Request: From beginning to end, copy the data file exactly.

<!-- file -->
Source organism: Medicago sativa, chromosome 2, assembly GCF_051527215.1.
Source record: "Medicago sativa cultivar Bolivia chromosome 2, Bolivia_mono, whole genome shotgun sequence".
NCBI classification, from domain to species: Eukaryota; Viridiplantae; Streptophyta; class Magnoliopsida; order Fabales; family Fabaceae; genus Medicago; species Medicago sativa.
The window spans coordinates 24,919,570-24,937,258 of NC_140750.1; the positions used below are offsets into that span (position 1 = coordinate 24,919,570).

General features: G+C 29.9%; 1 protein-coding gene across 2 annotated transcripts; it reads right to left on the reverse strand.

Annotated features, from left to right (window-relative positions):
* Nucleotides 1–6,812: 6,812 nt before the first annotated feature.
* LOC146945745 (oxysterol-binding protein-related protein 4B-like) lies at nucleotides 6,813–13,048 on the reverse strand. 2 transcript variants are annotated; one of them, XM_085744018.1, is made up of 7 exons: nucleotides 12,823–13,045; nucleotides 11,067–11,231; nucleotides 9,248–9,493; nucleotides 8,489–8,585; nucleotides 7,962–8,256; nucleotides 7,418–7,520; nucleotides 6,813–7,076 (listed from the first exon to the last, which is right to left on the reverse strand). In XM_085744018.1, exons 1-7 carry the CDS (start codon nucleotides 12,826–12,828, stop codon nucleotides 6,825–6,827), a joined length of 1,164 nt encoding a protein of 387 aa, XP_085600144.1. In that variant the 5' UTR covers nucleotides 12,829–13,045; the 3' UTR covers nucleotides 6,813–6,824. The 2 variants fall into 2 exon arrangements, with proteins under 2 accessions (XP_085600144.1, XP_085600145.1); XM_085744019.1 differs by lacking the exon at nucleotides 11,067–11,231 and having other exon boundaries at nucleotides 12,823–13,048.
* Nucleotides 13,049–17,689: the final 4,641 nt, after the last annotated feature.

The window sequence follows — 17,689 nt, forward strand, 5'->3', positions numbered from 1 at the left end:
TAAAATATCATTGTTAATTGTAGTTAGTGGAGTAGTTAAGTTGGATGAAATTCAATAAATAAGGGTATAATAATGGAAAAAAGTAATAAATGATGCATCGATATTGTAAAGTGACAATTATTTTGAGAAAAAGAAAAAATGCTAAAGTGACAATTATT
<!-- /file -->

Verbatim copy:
Source organism: Medicago sativa, chromosome 2, assembly GCF_051527215.1.
Source record: "Medicago sativa cultivar Bolivia chromosome 2, Bolivia_mono, whole genome shotgun sequence".
NCBI classification, from domain to species: Eukaryota; Viridiplantae; Streptophyta; class Magnoliopsida; order Fabales; family Fabaceae; genus Medicago; species Medicago sativa.
The window spans coordinates 24,919,570-24,937,258 of NC_140750.1; the positions used below are offsets into that span (position 1 = coordinate 24,919,570).

General features: G+C 29.9%; 1 protein-coding gene across 2 annotated transcripts; it reads right to left on the reverse strand.

Annotated features, from left to right (window-relative positions):
* Nucleotides 1–6,812: 6,812 nt before the first annotated feature.
* LOC146945745 (oxysterol-binding protein-related protein 4B-like) lies at nucleotides 6,813–13,048 on the reverse strand. 2 transcript variants are annotated; one of them, XM_085744018.1, is made up of 7 exons: nucleotides 12,823–13,045; nucleotides 11,067–11,231; nucleotides 9,248–9,493; nucleotides 8,489–8,585; nucleotides 7,962–8,256; nucleotides 7,418–7,520; nucleotides 6,813–7,076 (listed from the first exon to the last, which is right to left on the reverse strand). In XM_085744018.1, exons 1-7 carry the CDS (start codon nucleotides 12,826–12,828, stop codon nucleotides 6,825–6,827), a joined length of 1,164 nt encoding a protein of 387 aa, XP_085600144.1. In that variant the 5' UTR covers nucleotides 12,829–13,045; the 3' UTR covers nucleotides 6,813–6,824. The 2 variants fall into 2 exon arrangements, with proteins under 2 accessions (XP_085600144.1, XP_085600145.1); XM_085744019.1 differs by lacking the exon at nucleotides 11,067–11,231 and having other exon boundaries at nucleotides 12,823–13,048.
* Nucleotides 13,049–17,689: the final 4,641 nt, after the last annotated feature.

The window sequence follows — 17,689 nt, forward strand, 5'->3', positions numbered from 1 at the left end:
TAAAATATCATTGTTAATTGTAGTTAGTGGAGTAGTTAAGTTGGATGAAATTCAATAAATAAGGGTATAATAATGGAAAAAAGTAATAAATGATGCATCGATATTGTAAAGTGACAATTATTTTGAGAAAAAGAAAAAATGCTAAAGTGACAATTATT